Often with nature-based solutions, their creation requires a bit of inventiveness, and passion on behalf of the designers or ‘champions’. In some inspiring cases like the cities of Zurich or Melbourne, water-sensitive urban designs really do break through and become more mainstream solutions, so I’m looking at the conditions that allow those innovative approaches to become more embedded. That’s one social science element that’s particularly interesting. There’s the financial element too. A key gap in the literature has been around the broader economic arguments for and against these approaches. For instance, understanding the wider set of costs and benefits or ‘values’. We need to better understand who pays and who receives those benefits, as well as what are the governance mechanisms that we can put in place to optimise the conditions so they can flourish.
How does your role fit into these ideas?
Well, on behalf of the University I’ve just finished some work for the European Commission, to try to understand the state of the art with nature-based solutions, together with some great colleagues working across a range of disciplines. I’m also Principal Investigator for a Horizon 2020 project called CONEXUS which brings together over 30 partners in Latin American and Europe to explore nature-based solutions across a number of topics like climate change adaptation, public health and wellbeing, water management and biodiversity. Many of the colleagues I mentioned above are co-investigators, and we also have several other live projects on nature-based solutions.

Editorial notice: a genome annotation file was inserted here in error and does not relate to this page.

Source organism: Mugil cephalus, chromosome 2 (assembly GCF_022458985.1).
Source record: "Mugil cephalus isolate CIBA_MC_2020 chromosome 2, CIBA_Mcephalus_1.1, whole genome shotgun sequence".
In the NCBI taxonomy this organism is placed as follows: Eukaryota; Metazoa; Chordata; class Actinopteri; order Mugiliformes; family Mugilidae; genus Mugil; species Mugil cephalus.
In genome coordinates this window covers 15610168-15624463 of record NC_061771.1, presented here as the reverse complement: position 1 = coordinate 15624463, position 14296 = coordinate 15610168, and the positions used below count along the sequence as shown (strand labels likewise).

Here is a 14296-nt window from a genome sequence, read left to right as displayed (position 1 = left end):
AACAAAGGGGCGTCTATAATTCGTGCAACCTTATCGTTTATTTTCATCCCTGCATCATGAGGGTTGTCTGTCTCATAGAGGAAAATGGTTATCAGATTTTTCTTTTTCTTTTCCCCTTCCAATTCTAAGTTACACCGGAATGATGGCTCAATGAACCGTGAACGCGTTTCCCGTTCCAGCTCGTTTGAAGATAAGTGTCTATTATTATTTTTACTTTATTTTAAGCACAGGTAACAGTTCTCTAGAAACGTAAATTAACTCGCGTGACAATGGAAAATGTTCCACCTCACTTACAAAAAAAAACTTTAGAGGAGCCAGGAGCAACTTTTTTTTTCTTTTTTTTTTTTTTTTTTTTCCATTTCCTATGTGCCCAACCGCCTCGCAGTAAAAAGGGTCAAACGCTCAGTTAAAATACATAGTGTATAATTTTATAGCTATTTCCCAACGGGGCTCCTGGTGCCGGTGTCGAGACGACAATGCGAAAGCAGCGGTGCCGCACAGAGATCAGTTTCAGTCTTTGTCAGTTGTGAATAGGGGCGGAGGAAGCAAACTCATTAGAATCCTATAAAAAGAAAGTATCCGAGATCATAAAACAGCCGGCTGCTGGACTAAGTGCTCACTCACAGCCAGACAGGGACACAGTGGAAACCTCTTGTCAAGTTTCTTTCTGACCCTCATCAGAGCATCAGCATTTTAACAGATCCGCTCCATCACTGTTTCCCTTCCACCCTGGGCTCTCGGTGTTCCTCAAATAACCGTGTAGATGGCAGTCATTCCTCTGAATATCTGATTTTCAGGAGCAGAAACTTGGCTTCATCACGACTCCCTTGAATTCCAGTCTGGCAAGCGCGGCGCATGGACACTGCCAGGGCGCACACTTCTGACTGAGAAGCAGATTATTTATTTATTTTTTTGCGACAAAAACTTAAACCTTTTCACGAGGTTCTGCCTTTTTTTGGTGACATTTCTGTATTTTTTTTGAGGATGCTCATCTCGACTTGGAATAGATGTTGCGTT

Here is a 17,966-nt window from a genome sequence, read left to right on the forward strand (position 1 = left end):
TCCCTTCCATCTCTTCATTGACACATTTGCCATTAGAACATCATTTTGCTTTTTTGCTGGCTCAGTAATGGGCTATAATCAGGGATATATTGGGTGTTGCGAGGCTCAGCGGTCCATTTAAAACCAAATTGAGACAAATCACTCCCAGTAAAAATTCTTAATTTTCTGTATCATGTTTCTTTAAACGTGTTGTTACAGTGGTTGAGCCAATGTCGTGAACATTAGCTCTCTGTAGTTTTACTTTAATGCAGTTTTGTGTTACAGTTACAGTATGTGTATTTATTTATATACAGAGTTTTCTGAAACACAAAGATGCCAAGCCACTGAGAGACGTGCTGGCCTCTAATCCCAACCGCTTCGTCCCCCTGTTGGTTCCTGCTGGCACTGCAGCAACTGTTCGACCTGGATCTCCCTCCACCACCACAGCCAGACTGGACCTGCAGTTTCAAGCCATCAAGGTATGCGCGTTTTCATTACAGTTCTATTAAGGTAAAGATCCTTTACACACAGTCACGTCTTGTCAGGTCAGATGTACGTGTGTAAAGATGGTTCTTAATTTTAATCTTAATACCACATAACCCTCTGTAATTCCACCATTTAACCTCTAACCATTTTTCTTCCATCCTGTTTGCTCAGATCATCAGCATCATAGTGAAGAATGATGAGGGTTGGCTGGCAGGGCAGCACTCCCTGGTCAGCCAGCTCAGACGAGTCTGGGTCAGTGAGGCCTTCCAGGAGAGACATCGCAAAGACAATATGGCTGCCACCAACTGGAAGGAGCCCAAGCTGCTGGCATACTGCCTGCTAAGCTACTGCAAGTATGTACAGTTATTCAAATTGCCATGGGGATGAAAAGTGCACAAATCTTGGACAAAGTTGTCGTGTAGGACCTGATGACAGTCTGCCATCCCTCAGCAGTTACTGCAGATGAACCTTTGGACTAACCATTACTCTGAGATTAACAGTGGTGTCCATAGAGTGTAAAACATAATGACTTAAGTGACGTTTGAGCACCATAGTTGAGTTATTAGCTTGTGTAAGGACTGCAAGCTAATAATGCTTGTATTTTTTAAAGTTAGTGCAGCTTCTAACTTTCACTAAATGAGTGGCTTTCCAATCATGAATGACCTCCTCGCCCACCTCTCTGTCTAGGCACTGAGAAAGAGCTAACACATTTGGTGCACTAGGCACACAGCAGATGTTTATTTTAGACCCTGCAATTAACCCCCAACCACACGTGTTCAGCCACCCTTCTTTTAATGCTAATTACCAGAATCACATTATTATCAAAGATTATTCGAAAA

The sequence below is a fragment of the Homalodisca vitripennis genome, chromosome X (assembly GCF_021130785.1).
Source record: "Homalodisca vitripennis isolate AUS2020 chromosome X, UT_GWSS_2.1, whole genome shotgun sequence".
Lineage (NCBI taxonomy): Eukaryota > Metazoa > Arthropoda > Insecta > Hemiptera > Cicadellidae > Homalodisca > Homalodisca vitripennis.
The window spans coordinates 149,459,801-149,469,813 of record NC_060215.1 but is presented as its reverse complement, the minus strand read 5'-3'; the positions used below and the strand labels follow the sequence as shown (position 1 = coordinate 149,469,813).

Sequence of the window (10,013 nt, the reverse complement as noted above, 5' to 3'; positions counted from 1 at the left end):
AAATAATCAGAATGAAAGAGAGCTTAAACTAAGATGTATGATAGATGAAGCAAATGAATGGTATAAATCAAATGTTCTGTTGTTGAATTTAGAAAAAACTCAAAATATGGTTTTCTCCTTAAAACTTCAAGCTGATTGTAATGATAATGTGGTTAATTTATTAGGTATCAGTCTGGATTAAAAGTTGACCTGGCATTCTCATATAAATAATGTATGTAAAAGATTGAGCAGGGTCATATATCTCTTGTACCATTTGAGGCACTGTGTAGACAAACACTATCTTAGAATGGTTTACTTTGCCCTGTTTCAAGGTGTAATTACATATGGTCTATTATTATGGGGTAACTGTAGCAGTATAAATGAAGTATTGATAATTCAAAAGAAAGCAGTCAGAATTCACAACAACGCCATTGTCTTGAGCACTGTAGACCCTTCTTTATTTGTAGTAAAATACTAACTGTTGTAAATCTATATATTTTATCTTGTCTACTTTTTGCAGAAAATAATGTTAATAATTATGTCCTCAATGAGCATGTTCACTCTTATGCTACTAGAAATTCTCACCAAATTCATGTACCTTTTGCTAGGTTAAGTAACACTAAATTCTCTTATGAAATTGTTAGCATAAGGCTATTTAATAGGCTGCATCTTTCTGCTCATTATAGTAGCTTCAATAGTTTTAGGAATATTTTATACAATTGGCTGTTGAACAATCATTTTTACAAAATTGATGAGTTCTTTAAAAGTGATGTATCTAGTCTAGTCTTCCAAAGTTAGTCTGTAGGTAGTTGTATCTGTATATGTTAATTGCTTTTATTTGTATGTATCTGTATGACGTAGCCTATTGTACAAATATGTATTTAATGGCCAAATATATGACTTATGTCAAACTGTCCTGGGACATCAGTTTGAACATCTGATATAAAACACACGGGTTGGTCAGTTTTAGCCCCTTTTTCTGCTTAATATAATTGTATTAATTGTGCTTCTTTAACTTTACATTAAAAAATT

We’re delighted that our University is leading such a high-profile, globally connected and relevant project like CONEXUS, particularly with the forthcoming COP26 conference being held in the UK, and several vital dialogues taking place around the world on biodiversity loss.
The CONEXUS project aims to improve the shared contextualised knowledge needed to support cities and communities to co-create nature-based solutions, and to restore urban ecosystems. Our ultimate goal is to help drive a step-change in urban policy and practice in Europe and Latin America, to ensure the wider uptake of these novel approaches, and to achieve faster progress by working together on shared challenges.
The project, with a value of €5m, will last four years and its ‘kick-off’ event took place (online) on 21-23rd September, attracting around one-hundred delegates from around the world. The project is a collaboration across the public, private, not-for profit and research sectors. It includes local authorities and regional governments in Bogotá (Colombia), São Paulo (Brazil), Santiago (Chile), Buenos Aires (Argentina), Lisbon (Portugal), Barcelona (Spain), Turin (Italy).
The University’s four flagship institutes bring together our key strengths to tackle global issues, turning interdisciplinary and translational research into real-world solutions.